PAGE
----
The drawer front is a different pattern than the sides.  Not sure if I love it yet. In the picture above it seems to go together, but up close it looks a little more clashed. Take a look:

I bought the rolls of wallpaper on Ebay for a total of $20 (1 roll of each).

What triggered the addiction was my bedroom vanity. One of our first furniture purchases was a TV stand from Ikea for $50. After falling in love with a coffee table that didn’t match this style at all and deciding to mount our tv to the wall, we had no use for this TV stand. I mean NO use. With a little over 850 sq ft to work with, we brainstormed every room. Maybe a buffet in our 8×8 dining room. Maybe a wall mounted shelf over our bedroom closet. Maybe a work area in the office. None of these rooms could spare the space. It stayed in our hall for a month while we thought of who we could give it to or if we should eat the $50 and throw it out.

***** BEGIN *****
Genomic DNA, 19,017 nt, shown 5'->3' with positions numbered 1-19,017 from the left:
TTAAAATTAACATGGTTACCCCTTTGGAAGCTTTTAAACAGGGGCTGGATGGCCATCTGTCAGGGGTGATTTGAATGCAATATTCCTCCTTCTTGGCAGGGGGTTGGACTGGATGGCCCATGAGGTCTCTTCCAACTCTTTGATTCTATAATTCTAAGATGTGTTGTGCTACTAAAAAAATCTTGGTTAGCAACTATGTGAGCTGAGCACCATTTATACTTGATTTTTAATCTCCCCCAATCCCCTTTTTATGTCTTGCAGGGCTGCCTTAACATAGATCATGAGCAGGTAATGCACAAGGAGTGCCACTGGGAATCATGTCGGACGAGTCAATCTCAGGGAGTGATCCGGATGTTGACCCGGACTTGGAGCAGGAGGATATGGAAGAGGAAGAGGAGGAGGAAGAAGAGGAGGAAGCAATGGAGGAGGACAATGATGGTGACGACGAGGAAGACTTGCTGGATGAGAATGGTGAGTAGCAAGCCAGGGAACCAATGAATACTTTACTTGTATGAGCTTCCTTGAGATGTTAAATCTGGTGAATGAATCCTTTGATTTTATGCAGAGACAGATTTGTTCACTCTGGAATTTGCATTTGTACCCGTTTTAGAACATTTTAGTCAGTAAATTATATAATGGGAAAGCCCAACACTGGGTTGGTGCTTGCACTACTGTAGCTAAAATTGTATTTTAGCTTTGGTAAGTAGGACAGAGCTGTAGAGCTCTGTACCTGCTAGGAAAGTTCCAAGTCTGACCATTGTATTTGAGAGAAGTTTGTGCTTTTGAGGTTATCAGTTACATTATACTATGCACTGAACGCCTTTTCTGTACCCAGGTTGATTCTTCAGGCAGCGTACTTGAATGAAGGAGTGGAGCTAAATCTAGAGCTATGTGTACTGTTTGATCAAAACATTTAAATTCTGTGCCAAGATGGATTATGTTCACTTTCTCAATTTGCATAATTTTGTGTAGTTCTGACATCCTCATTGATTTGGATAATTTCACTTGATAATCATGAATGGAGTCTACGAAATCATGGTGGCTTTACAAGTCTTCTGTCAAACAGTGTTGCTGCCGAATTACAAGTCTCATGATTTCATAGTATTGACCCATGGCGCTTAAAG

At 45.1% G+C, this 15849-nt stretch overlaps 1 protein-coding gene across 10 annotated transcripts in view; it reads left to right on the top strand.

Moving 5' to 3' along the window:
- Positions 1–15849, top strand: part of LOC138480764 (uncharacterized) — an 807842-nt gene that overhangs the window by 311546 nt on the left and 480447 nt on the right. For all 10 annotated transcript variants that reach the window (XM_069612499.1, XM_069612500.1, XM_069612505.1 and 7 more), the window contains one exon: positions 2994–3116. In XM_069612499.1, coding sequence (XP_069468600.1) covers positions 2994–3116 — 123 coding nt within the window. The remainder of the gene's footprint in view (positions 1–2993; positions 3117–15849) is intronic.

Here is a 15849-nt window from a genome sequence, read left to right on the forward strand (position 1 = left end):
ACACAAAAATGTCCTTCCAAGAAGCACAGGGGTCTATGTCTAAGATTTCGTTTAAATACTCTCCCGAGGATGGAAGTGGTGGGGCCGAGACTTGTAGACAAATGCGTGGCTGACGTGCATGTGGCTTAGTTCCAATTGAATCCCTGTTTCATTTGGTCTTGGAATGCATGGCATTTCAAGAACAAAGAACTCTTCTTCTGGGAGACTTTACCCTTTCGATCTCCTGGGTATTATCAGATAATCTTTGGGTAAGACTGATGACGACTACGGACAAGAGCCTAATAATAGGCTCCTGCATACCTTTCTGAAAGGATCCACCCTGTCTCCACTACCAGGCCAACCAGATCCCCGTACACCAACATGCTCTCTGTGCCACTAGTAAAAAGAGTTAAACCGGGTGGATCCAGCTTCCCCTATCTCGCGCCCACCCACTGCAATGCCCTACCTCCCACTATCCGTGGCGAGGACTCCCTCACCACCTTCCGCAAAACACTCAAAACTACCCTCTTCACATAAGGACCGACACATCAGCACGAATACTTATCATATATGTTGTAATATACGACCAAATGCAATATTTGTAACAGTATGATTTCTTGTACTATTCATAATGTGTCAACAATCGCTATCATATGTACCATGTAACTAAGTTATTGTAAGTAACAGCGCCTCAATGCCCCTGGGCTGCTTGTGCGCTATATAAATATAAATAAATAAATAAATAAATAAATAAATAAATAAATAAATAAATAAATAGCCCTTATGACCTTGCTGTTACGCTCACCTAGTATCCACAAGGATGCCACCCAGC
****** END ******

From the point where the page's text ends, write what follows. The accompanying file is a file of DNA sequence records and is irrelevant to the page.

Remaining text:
Finally! when talking with a friend about my desire for a vanity in our bedroom as well as my wish for a versatile mini bar, she suggested I add taller legs to the trash-bound TV stand and paint it. We left for Ikea immediately and bought 4 legs at $12.50 each with casters for easy mobility.

It was decided the surface couldn’t be painted without sanding, and wallpapering would be the way to go.

The result is my beautiful bedroom vanity:

The ends are a little messy so I plan on adding a gold trim…just haven’t figured out how yet.

The stool is from Home Goods, $30. It’s a little short right now, nothing Ikea legs can’t fix. Still not sure if I will keep it. I wanted a vanity stool that could look good on its own if I ever move the vanity into the living room to serve as a buffet table during a party. But maybe that’s a silly idea to decorate around.

The mirror will be hung on the wall. We’re also still looking for alot of creative art work. Don’t judge our bare walls just yet.

Revisions to be made to the scene on the left:

  • Canopy removed
  • Pendant lighting hung above nightstands.
  • Wall art

 

 

 

 

Revisions to be made to the scene on the right: